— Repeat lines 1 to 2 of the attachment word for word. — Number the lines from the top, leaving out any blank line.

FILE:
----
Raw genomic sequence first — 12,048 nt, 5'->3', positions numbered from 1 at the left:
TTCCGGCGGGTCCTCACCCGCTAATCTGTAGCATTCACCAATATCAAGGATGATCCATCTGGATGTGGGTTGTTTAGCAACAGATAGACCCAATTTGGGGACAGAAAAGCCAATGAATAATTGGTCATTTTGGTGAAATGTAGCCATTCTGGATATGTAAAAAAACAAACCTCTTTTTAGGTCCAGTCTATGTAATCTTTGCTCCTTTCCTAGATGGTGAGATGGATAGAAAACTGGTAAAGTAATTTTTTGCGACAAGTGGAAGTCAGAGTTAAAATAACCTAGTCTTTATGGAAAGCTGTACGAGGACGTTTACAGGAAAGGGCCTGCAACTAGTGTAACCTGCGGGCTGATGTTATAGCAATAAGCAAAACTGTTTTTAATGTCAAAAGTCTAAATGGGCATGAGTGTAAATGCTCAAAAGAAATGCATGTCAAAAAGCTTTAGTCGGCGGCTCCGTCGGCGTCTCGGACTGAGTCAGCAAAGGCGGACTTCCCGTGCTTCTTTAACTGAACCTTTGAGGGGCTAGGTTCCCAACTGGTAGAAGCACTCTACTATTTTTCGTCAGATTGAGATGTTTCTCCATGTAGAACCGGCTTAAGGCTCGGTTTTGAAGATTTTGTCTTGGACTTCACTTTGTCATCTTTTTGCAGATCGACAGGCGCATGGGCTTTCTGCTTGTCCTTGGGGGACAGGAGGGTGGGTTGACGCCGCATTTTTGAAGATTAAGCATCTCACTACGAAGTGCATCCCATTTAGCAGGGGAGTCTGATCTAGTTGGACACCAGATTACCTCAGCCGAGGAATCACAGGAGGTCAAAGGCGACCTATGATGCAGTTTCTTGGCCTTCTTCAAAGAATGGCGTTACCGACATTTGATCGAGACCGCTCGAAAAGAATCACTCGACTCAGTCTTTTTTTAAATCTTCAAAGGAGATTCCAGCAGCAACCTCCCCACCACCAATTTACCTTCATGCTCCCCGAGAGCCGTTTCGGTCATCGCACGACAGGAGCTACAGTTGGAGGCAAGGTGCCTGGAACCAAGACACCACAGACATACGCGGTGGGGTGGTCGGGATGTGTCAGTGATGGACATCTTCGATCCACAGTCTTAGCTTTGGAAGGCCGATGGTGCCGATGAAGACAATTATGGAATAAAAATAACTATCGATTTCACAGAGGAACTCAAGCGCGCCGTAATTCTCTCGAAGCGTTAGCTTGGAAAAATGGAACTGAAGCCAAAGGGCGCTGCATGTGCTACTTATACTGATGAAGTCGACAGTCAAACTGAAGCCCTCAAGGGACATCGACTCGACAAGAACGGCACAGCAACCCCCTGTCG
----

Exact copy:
Raw genomic sequence first — 12,048 nt, 5'->3', positions numbered from 1 at the left:
TTCCGGCGGGTCCTCACCCGCTAATCTGTAGCATTCACCAATATCAAGGATGATCCATCTGGATGTGGGTTGTTTAGCAACAGATAGACCCAATTTGGGGACAGAAAAGCCAATGAATAATTGGTCATTTTGGTGAAATGTAGCCATTCTGGATATGTAAAAAAACAAACCTCTTTTTAGGTCCAGTCTATGTAATCTTTGCTCCTTTCCTAGATGGTGAGATGGATAGAAAACTGGTAAAGTAATTTTTTGCGACAAGTGGAAGTCAGAGTTAAAATAACCTAGTCTTTATGGAAAGCTGTACGAGGACGTTTACAGGAAAGGGCCTGCAACTAGTGTAACCTGCGGGCTGATGTTATAGCAATAAGCAAAACTGTTTTTAATGTCAAAAGTCTAAATGGGCATGAGTGTAAATGCTCAAAAGAAATGCATGTCAAAAAGCTTTAGTCGGCGGCTCCGTCGGCGTCTCGGACTGAGTCAGCAAAGGCGGACTTCCCGTGCTTCTTTAACTGAACCTTTGAGGGGCTAGGTTCCCAACTGGTAGAAGCACTCTACTATTTTTCGTCAGATTGAGATGTTTCTCCATGTAGAACCGGCTTAAGGCTCGGTTTTGAAGATTTTGTCTTGGACTTCACTTTGTCATCTTTTTGCAGATCGACAGGCGCATGGGCTTTCTGCTTGTCCTTGGGGGACAGGAGGGTGGGTTGACGCCGCATTTTTGAAGATTAAGCATCTCACTACGAAGTGCATCCCATTTAGCAGGGGAGTCTGATCTAGTTGGACACCAGATTACCTCAGCCGAGGAATCACAGGAGGTCAAAGGCGACCTATGATGCAGTTTCTTGGCCTTCTTCAAAGAATGGCGTTACCGACATTTGATCGAGACCGCTCGAAAAGAATCACTCGACTCAGTCTTTTTTTAAATCTTCAAAGGAGATTCCAGCAGCAACCTCCCCACCACCAATTTACCTTCATGCTCCCCGAGAGCCGTTTCGGTCATCGCACGACAGGAGCTACAGTTGGAGGCAAGGTGCCTGGAACCAAGACACCACAGACATACGCGGTGGGGTGGTCGGGATGTGTCAGTGATGGACATCTTCGATCCACAGTCTTAGCTTTGGAAGGCCGATGGTGCCGATGAAGACAATTATGGAATAAAAATAACTATCGATTTCACAGAGGAACTCAAGCGCGCCGTAATTCTCTCGAAGCGTTAGCTTGGAAAAATGGAACTGAAGCCAAAGGGCGCTGCATGTGCTACTTATACTGATGAAGTCGACAGTCAAACTGAAGCCCTCAAGGGACATCGACTCGACAAGAACGGCACAGCAACCCCCTGTCG